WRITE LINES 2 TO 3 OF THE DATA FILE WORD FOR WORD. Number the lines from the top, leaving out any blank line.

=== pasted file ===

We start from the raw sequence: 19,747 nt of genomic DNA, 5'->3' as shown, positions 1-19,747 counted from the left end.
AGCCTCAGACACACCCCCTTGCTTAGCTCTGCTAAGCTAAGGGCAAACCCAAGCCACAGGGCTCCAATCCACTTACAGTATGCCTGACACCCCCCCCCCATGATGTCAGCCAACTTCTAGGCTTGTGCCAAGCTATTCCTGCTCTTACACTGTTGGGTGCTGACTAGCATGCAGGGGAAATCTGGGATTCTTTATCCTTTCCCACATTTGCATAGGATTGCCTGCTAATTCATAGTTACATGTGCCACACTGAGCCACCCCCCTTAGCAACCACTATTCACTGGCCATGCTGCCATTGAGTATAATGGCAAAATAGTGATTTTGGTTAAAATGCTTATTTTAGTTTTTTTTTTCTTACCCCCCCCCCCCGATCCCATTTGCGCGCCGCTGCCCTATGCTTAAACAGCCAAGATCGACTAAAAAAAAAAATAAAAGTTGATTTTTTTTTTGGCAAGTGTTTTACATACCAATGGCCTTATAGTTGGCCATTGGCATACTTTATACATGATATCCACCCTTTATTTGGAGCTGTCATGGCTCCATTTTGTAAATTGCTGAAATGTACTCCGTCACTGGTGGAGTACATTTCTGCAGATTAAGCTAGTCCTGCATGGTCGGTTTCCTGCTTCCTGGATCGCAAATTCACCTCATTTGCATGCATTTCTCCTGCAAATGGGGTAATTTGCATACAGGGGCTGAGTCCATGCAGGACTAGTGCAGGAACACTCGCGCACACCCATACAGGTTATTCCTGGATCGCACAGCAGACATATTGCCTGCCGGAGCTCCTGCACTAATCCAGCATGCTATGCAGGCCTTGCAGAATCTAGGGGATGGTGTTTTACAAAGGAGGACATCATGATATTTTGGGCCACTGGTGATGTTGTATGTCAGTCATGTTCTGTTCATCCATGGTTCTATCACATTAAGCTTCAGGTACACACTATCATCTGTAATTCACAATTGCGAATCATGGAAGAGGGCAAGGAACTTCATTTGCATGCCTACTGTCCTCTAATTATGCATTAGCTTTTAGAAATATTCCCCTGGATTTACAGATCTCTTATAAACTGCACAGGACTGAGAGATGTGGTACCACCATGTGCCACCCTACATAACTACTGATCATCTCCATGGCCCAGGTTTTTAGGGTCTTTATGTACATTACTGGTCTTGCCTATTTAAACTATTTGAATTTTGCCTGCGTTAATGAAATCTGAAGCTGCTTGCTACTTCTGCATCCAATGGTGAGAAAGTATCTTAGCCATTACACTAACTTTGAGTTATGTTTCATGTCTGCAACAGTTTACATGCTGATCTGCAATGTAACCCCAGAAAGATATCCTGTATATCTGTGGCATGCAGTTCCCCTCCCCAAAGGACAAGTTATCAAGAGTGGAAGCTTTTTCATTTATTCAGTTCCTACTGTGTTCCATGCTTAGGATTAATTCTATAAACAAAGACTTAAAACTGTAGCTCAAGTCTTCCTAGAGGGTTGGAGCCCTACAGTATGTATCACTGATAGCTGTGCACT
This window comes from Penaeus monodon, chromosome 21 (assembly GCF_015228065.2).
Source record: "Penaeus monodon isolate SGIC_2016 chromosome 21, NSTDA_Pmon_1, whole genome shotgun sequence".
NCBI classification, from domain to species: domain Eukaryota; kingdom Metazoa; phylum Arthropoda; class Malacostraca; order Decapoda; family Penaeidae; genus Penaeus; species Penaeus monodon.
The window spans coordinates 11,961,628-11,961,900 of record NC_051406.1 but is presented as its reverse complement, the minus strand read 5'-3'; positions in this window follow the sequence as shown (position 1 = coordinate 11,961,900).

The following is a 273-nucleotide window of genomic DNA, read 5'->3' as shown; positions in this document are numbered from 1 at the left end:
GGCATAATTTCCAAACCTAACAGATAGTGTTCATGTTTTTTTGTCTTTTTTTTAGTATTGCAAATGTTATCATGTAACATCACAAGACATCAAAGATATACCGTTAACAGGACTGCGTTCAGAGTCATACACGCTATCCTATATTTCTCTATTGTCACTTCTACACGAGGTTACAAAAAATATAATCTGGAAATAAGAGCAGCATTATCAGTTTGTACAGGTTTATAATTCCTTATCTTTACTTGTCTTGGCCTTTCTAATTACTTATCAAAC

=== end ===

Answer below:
AGCCTCAGACACACCCCCTTGCTTAGCTCTGCTAAGCTAAGGGCAAACCCAAGCCACAGGGCTCCAATCCACTTACAGTATGCCTGACACCCCCCCCCCATGATGTCAGCCAACTTCTAGGCTTGTGCCAAGCTATTCCTGCTCTTACACTGTTGGGTGCTGACTAGCATGCAGGGGAAATCTGGGATTCTTTATCCTTTCCCACATTTGCATAGGATTGCCTGCTAATTCATAGTTACATGTGCCACACTGAGCCACCCCCCTTAGCAACCACTATTCACTGGCCATGCTGCCATTGAGTATAATGGCAAAATAGTGATTTTGGTTAAAATGCTTATTTTAGTTTTTTTTTTCTTACCCCCCCCCCCCGATCCCATTTGCGCGCCGCTGCCCTATGCTTAAACAGCCAAGATCGACTAAAAAAAAAAATAAAAGTTGATTTTTTTTTTGGCAAGTGTTTTACATACCAATGGCCTTATAGTTGGCCATTGGCATACTTTATACATGATATCCACCCTTTATTTGGAGCTGTCATGGCTCCATTTTGTAAATTGCTGAAATGTACTCCGTCACTGGTGGAGTACATTTCTGCAGATTAAGCTAGTCCTGCATGGTCGGTTTCCTGCTTCCTGGATCGCAAATTCACCTCATTTGCATGCATTTCTCCTGCAAATGGGGTAATTTGCATACAGGGGCTGAGTCCATGCAGGACTAGTGCAGGAACACTCGCGCACACCCATACAGGTTATTCCTGGATCGCACAGCAGACATATTGCCTGCCGGAGCTCCTGCACTAATCCAGCATGCTATGCAGGCCTTGCAGAATCTAGGGGATGGTGTTTTACAAAGGAGGACATCATGATATTTTGGGCCACTGGTGATGTTGTATGTCAGTCATGTTCTGTTCATCCATGGTTCTATCACATTAAGCTTCAGGTACACACTATCATCTGTAATTCACAATTGCGAATCATGGAAGAGGGCAAGGAACTTCATTTGCATGCCTACTGTCCTCTAATTATGCATTAGCTTTTAGAAATATTCCCCTGGATTTACAGATCTCTTATAAACTGCACAGGACTGAGAGATGTGGTACCACCATGTGCCACCCTACATAACTACTGATCATCTCCATGGCCCAGGTTTTTAGGGTCTTTATGTACATTACTGGTCTTGCCTATTTAAACTATTTGAATTTTGCCTGCGTTAATGAAATCTGAAGCTGCTTGCTACTTCTGCATCCAATGGTGAGAAAGTATCTTAGCCATTACACTAACTTTGAGTTATGTTTCATGTCTGCAACAGTTTACATGCTGATCTGCAATGTAACCCCAGAAAGATATCCTGTATATCTGTGGCATGCAGTTCCCCTCCCCAAAGGACAAGTTATCAAGAGTGGAAGCTTTTTCATTTATTCAGTTCCTACTGTGTTCCATGCTTAGGATTAATTCTATAAACAAAGACTTAAAACTGTAGCTCAAGTCTTCCTAGAGGGTTGGAGCCCTACAGTATGTATCACTGATAGCTGTGCACT
This window comes from Penaeus monodon, chromosome 21 (assembly GCF_015228065.2).